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Ciccozzi, A.; De Rubeis, T.; Paoletti, D.; Ambrosini, D. Building Information Modeling and Building Energy Modeling Applications. Encyclopedia. Available online: https://encyclopedia.pub/entry/52872 (accessed on 21 June 2024).
Ciccozzi A, De Rubeis T, Paoletti D, Ambrosini D. Building Information Modeling and Building Energy Modeling Applications. Encyclopedia. Available at: https://encyclopedia.pub/entry/52872. Accessed June 21, 2024.
Ciccozzi, Annamaria, Tullio De Rubeis, Domenica Paoletti, Dario Ambrosini. "Building Information Modeling and Building Energy Modeling Applications" Encyclopedia, https://encyclopedia.pub/entry/52872 (accessed June 21, 2024).
Ciccozzi, A., De Rubeis, T., Paoletti, D., & Ambrosini, D. (2023, December 18). Building Information Modeling and Building Energy Modeling Applications. In Encyclopedia. https://encyclopedia.pub/entry/52872
Ciccozzi, Annamaria, et al. "Building Information Modeling and Building Energy Modeling Applications." Encyclopedia. Web. 18 December, 2023.
Building Information Modeling and Building Energy Modeling Applications
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Building information modeling (BIM) has established itself as a tool with the potential to revolutionize the construction industry. In fact, due to the growing complexity of buildings, managing construction projects is becoming increasingly challenging. In this context, BIM, as a multifunctional method, can assist the entire building design process, contributing to the realization of green buildings. Furthermore, thanks to the potential interoperability of BIM with BEM (Building Energy Modeling) software, it is possible to integrate energy aspects already in the preliminary phase of a project. However, although various interoperability strategies are present, the current difficulties that arise during the model export process do not allow efficient software communication and, consequently, widespread use of the BIM to BEM method.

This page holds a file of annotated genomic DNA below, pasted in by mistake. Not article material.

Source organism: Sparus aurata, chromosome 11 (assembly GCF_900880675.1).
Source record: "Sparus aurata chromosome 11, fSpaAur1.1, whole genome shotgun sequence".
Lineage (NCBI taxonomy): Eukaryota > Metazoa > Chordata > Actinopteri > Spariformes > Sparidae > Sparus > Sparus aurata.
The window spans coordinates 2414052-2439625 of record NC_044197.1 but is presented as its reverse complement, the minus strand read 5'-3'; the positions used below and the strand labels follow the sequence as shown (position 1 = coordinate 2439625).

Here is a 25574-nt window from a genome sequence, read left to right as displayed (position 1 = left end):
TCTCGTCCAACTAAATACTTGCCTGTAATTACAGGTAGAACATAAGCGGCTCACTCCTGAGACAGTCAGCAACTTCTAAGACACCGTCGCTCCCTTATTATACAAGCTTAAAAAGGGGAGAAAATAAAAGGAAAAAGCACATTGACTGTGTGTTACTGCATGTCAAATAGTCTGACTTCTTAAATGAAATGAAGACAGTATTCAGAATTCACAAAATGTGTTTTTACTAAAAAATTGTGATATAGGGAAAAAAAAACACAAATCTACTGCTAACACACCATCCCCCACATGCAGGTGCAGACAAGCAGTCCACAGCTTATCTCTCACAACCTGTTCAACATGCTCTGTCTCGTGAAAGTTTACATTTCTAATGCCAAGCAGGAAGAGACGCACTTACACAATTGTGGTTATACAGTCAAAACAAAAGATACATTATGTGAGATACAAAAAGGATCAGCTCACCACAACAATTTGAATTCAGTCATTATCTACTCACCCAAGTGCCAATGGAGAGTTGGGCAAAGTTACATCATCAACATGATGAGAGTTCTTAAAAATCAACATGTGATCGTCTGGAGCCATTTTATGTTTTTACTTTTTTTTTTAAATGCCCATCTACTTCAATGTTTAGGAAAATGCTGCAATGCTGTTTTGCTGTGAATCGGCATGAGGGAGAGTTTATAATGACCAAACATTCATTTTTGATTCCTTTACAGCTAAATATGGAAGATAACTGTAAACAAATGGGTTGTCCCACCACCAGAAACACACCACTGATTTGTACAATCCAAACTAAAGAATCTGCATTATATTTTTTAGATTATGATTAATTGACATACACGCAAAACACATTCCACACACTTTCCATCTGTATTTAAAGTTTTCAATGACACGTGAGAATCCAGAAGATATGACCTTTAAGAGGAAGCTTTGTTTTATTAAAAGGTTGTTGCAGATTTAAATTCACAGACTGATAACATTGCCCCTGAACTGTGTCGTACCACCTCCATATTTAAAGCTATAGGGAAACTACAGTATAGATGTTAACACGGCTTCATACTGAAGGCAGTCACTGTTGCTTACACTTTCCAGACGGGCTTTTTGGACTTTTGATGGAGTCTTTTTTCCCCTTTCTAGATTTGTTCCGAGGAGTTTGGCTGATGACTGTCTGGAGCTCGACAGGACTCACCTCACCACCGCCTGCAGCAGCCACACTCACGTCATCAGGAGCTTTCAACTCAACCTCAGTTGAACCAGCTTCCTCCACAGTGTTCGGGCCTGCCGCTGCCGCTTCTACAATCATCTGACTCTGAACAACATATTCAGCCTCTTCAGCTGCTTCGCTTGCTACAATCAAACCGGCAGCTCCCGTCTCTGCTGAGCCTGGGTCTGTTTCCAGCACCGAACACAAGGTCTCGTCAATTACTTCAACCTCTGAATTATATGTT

building information modeling (BIM) building energy modeling (BEM) BIM–BEM interoperability strategies BIM–BEM integration BIM to BEM

1. Building Information Modeling (BIM)-Based Analyses for the Design of Green Buildings

According to the National Building Information Model Standard Project Committee in the United States, “BIM is a digital representation of physical and functional characteristics of a facility. A BIM is a shared knowledge resource for information about a facility forming a reliable basis for decisions during its life-cycle; defined as existing from earliest conception to demolition” [1]. Through detailed three-dimensional modeling, it can offer an extremely precise representation of the building components, allowing the various users to fully understand all the characteristics of the project [2].
In a context in which the construction industry represents one of the sectors most responsible for global carbon emissions [3], learning how to design sustainable buildings is essential [4][5]. BIM could be the key to revolutionizing the entire construction industry, leading to a substantial reduction in its environmental impact [6][7]. In fact, this technology is able to support the designer in managing the characteristics of a building during the entire design and construction process, facilitating, for example, the prediction of the exact quantity of materials needed during the construction phase, the management of waste during the demolition phase, and the choice of energy-efficient design solutions during the design phase. Since the adoption of BIM, various efforts have been made to understand how this tool can contribute to the design of green buildings [8][9][10].